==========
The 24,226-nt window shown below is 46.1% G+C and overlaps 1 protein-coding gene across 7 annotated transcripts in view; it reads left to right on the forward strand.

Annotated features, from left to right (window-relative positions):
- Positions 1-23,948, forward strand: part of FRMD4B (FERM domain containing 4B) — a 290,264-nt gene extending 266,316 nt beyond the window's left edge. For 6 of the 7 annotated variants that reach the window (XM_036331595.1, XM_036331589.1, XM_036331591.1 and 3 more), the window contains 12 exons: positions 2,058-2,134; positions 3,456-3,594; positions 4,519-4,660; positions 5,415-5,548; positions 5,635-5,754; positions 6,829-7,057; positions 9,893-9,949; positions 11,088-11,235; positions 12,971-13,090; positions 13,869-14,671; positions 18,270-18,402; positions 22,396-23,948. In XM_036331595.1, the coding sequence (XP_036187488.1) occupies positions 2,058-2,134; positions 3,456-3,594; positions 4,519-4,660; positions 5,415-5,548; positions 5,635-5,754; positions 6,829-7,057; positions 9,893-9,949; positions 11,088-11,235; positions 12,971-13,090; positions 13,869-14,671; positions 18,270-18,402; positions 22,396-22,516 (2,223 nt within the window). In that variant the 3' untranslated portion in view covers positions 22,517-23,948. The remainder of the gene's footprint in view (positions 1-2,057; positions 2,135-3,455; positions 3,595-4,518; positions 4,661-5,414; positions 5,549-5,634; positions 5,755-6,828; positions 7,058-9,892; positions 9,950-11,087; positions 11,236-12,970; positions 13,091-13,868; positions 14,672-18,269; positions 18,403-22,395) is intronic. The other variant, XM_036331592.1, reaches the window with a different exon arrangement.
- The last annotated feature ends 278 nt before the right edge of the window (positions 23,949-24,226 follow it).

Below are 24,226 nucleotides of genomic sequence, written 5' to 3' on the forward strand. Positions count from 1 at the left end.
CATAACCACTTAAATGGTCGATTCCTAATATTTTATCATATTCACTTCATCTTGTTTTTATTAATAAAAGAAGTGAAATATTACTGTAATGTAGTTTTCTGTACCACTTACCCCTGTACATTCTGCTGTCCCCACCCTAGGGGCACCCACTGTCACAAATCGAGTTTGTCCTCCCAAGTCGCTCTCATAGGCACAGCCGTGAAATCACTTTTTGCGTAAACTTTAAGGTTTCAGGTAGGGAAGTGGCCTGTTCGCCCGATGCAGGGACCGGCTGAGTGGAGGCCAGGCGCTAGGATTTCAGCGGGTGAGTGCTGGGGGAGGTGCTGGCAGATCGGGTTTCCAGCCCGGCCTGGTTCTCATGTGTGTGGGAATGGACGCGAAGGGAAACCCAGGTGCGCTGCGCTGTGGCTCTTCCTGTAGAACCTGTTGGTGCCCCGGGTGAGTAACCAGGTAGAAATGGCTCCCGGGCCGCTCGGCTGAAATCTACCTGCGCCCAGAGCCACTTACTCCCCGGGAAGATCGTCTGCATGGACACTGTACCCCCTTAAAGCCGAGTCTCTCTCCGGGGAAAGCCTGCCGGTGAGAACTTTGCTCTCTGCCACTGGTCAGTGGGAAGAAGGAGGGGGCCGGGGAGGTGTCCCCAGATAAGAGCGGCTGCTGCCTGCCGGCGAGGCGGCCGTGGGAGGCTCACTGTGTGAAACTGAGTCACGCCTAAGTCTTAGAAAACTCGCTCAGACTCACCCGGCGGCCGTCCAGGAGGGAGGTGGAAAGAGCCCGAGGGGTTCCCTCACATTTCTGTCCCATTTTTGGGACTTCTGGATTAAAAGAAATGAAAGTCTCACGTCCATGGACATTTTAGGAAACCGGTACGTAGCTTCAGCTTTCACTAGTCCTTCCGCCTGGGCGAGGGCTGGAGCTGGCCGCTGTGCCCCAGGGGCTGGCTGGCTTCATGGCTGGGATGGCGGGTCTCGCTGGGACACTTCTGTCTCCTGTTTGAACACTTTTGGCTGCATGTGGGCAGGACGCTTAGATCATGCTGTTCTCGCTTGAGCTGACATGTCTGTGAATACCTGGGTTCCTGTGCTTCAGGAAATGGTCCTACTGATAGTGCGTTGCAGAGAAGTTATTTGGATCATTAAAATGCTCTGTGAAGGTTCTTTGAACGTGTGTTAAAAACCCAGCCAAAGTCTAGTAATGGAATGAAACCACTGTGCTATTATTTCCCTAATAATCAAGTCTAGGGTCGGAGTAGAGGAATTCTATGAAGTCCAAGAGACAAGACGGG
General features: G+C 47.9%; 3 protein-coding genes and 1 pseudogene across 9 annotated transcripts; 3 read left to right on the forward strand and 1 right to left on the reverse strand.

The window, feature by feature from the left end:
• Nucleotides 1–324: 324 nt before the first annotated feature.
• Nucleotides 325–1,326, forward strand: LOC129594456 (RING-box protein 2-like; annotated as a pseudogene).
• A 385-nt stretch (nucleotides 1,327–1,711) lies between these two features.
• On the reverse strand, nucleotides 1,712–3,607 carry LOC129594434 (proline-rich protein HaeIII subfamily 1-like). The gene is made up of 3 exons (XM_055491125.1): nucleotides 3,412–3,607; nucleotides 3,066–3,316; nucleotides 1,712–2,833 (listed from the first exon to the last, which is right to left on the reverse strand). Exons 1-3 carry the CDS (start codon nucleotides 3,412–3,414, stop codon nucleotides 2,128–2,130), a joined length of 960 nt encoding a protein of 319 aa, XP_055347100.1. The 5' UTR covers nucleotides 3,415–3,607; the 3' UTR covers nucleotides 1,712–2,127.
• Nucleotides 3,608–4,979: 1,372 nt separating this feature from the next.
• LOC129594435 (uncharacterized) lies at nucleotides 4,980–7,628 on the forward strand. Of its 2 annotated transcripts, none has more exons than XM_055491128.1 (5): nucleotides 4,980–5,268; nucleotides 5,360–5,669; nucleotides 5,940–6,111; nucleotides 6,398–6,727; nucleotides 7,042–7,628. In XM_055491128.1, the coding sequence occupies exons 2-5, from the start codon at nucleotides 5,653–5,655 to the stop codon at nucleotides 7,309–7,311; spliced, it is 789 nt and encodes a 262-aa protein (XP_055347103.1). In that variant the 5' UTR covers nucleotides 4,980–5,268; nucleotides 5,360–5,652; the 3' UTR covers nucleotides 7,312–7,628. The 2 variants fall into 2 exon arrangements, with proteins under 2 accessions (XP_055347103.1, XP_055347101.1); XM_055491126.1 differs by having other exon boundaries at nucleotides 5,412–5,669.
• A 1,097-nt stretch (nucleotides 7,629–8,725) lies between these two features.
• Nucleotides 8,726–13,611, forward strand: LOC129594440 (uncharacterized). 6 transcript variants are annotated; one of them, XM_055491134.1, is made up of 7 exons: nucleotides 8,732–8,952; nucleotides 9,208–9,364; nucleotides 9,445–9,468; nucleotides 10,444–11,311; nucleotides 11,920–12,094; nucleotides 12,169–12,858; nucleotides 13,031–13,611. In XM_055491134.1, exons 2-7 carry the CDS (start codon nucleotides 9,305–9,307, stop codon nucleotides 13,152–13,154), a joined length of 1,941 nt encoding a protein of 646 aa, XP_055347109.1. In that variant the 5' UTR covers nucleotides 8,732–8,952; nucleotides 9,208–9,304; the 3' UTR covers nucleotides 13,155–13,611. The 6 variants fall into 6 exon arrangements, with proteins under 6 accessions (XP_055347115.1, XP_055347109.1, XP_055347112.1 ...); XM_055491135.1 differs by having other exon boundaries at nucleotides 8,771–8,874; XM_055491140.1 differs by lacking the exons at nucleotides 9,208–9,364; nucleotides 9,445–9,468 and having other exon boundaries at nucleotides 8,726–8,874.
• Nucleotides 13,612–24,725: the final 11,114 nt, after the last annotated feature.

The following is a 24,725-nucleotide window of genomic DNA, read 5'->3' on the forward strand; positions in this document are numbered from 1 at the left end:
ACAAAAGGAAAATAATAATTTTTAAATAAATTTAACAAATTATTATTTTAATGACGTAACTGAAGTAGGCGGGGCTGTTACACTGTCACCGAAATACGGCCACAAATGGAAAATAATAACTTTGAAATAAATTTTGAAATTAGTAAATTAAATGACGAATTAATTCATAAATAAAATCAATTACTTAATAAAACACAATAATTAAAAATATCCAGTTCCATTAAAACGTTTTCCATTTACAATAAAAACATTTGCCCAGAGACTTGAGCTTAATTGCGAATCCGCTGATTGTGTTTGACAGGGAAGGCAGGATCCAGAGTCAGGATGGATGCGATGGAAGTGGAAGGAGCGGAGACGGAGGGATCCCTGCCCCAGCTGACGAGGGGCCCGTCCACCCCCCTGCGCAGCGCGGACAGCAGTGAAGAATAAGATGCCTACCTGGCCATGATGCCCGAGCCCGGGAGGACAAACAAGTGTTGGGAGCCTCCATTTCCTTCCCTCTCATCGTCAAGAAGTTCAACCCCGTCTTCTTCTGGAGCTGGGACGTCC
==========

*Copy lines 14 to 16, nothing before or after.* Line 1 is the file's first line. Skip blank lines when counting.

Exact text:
• LOC129594435 (uncharacterized) lies at nucleotides 4,980–7,628 on the forward strand. Of its 2 annotated transcripts, none has more exons than XM_055491128.1 (5): nucleotides 4,980–5,268; nucleotides 5,360–5,669; nucleotides 5,940–6,111; nucleotides 6,398–6,727; nucleotides 7,042–7,628. In XM_055491128.1, the coding sequence occupies exons 2-5, from the start codon at nucleotides 5,653–5,655 to the stop codon at nucleotides 7,309–7,311; spliced, it is 789 nt and encodes a 262-aa protein (XP_055347103.1). In that variant the 5' UTR covers nucleotides 4,980–5,268; nucleotides 5,360–5,652; the 3' UTR covers nucleotides 7,312–7,628. The 2 variants fall into 2 exon arrangements, with proteins under 2 accessions (XP_055347103.1, XP_055347101.1); XM_055491126.1 differs by having other exon boundaries at nucleotides 5,412–5,669.
• A 1,097-nt stretch (nucleotides 7,629–8,725) lies between these two features.
• Nucleotides 8,726–13,611, forward strand: LOC129594440 (uncharacterized). 6 transcript variants are annotated; one of them, XM_055491134.1, is made up of 7 exons: nucleotides 8,732–8,952; nucleotides 9,208–9,364; nucleotides 9,445–9,468; nucleotides 10,444–11,311; nucleotides 11,920–12,094; nucleotides 12,169–12,858; nucleotides 13,031–13,611. In XM_055491134.1, exons 2-7 carry the CDS (start codon nucleotides 9,305–9,307, stop codon nucleotides 13,152–13,154), a joined length of 1,941 nt encoding a protein of 646 aa, XP_055347109.1. In that variant the 5' UTR covers nucleotides 8,732–8,952; nucleotides 9,208–9,304; the 3' UTR covers nucleotides 13,155–13,611. The 6 variants fall into 6 exon arrangements, with proteins under 6 accessions (XP_055347115.1, XP_055347109.1, XP_055347112.1 ...); XM_055491135.1 differs by having other exon boundaries at nucleotides 8,771–8,874; XM_055491140.1 differs by lacking the exons at nucleotides 9,208–9,364; nucleotides 9,445–9,468 and having other exon boundaries at nucleotides 8,726–8,874.